Hot topic gets warm support

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Global warming is getting hotter both politically and climatically. Key skeptics of global warming among American evangelical Christians have made a 180-degree turn. They now call for immediate action to curb emissions of the heat-trapping carbon dioxide gas that drives climate warming.

Last month, 86 evangelical leaders issued a statement that frames the climate-change debate as a moral issue. Titled "Climate Change: an Evangelical Call for Action," it states that "human-induced climate change is real." It adds that global warming will have "significant" consequences that "will hit the poor hardest." It concludes that "Christian moral convictions demand our response to the climate change problem."

The statement urges individuals and their churches to act locally and nationally to implement - and to urge the national government to implement - measures to reduce human-driven climate change. Theirs will be voices friendly to the Bush administration, urging that administration to rethink its reluctance to take serious action to reduce CO2 emissions.

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At the same time, another friendly voice urging such action is becoming more insistent. A few weeks ago, British Prime Minister Tony Blair told Parliament that Britain is now in a position to meet its CO2 emission reduction targets mandated by the Kyoto climate change treaty. He also promised to work harder to persuade "India, China, and the United States" of the need to act aggressively to limit global warming.

The case for reducing CO2 emissions has also become stronger as climate trends become clearer. Comprehensive measurements of ice mass loss from Antarctica and Greenland highlight the climate change threat. They also indicate that previous computer simulations - hampered by the inclusion of assumptions about change when relevant data are lacking - have underestimated the speed with which the ice is melting and raising sea level.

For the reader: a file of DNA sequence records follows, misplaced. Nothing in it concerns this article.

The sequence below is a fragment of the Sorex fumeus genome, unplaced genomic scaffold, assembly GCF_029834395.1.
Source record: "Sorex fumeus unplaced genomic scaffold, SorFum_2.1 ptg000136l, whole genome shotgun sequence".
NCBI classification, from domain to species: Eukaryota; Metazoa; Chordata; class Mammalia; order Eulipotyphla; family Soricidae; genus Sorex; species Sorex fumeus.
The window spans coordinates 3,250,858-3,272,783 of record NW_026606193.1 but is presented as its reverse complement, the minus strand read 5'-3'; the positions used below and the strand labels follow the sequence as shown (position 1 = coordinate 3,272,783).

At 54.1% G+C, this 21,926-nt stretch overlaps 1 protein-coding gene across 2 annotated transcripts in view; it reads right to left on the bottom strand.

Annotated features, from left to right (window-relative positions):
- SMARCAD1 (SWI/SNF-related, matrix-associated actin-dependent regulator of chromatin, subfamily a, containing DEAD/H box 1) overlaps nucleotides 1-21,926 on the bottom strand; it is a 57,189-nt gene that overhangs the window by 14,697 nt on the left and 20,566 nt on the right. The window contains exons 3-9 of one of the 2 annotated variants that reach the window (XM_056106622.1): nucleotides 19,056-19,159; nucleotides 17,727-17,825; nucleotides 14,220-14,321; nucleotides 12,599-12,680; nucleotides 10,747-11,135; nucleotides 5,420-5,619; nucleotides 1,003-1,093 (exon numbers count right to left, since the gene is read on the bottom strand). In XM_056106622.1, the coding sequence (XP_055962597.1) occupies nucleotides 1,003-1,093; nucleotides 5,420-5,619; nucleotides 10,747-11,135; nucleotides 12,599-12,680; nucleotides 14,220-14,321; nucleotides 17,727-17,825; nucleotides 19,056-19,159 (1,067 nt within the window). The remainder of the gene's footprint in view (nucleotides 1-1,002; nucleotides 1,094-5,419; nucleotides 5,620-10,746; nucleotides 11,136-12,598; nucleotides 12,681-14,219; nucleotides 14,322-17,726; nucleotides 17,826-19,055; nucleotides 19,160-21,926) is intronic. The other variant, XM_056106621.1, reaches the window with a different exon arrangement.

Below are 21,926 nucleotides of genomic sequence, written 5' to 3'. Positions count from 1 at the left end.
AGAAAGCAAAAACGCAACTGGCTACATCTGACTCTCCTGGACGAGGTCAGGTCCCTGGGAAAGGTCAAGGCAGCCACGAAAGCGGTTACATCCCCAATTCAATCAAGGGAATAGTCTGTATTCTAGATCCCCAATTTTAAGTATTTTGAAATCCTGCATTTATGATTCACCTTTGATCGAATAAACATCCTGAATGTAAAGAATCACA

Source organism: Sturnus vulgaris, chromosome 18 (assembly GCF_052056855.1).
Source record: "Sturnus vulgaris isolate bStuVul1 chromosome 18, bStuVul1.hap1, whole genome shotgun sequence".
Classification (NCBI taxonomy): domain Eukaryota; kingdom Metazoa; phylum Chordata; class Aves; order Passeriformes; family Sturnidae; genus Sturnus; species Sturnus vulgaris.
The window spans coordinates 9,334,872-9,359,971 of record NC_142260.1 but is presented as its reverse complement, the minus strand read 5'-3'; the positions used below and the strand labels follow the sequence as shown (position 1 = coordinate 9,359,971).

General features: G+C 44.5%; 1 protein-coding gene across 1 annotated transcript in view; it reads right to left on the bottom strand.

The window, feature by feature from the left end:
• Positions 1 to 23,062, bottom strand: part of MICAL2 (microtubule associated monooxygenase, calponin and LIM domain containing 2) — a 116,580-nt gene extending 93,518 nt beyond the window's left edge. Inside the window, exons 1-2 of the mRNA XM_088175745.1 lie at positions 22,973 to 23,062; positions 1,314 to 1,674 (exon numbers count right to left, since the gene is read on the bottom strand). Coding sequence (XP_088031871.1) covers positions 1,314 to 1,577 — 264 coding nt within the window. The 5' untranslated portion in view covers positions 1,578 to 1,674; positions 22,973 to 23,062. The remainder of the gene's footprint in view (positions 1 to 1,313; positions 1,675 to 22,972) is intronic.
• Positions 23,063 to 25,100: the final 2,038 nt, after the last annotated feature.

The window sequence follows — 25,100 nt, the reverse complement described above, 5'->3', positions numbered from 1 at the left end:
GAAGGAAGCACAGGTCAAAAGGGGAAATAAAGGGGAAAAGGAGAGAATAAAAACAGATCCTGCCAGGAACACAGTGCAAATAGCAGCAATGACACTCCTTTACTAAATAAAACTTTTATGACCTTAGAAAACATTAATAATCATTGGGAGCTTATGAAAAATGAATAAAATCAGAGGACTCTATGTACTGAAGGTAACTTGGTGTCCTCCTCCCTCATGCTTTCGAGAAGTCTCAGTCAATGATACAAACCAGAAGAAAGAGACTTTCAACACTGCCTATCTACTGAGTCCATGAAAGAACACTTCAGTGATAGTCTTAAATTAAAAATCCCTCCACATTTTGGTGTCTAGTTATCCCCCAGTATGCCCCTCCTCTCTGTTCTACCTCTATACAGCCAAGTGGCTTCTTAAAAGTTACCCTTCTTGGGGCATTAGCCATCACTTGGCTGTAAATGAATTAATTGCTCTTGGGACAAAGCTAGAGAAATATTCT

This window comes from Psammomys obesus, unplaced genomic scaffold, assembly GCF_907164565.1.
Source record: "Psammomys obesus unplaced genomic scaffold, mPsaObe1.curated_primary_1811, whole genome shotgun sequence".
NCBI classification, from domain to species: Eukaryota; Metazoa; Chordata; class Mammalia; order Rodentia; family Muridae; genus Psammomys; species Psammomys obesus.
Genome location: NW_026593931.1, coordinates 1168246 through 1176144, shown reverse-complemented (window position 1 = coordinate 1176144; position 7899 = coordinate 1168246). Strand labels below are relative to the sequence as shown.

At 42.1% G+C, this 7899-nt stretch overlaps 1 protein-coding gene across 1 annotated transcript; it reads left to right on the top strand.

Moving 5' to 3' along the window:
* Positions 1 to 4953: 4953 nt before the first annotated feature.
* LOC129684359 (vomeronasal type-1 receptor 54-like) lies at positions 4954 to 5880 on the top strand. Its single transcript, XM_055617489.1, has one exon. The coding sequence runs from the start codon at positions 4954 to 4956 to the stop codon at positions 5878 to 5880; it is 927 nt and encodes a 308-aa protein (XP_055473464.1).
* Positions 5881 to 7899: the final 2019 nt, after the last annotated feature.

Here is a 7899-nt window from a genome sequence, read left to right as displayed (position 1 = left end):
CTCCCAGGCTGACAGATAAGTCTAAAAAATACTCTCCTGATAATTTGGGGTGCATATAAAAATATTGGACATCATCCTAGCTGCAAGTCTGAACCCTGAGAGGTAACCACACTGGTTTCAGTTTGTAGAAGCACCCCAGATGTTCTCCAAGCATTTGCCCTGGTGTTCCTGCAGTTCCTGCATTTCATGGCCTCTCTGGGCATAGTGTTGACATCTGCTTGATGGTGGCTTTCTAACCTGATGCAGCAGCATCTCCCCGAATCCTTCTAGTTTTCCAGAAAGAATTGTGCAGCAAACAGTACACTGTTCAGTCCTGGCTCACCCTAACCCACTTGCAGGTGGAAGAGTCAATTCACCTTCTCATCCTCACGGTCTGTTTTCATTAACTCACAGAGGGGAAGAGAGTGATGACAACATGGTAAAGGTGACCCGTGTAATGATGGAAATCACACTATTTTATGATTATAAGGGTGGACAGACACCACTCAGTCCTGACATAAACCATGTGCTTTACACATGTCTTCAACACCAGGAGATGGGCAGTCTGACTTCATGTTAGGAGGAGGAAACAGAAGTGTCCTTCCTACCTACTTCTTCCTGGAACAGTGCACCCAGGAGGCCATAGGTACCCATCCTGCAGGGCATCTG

The ice reservoirs of Antarctica and Greenland are the largest on Earth. If they melt entirely, they would raise sea level several meters. Knowing whether there is a net loss in these ice reservoirs today and how fast any such loss is proceeding has been a major uncertainty. But recent measurements are clearing this up.

The first such study of Antarctica was published in Science earlier this month. Scientists had thought the continent's total ice mass was more or less stable. The new study shows this isn't so. A US-German satellite mission called GRACE that was launched in 2002 uses a pair of satellites to measure Earth's gravity field in minute detail. It is able to determine the total mass of Antarctic ice by its effect on that gravity field. The measurements show that every year Antarctica is losing more ice into the sea than it gains from snowfall.

Last month, NASA reported that Greenland continues to gain more ice from snowfall than it loses annually. But its ice loss to the sea is accelerating. It doubled between 1996 and 2005. Another recent NASA study concluded that, if the trend continues, "the Greenland ice sheet could be facing an irreversible decline by the end of the century."

These changes are much larger than have been predicted by computer simulations. The results show that uncertainties in climate-change simulations could understate those changes as much as they might overstate them.

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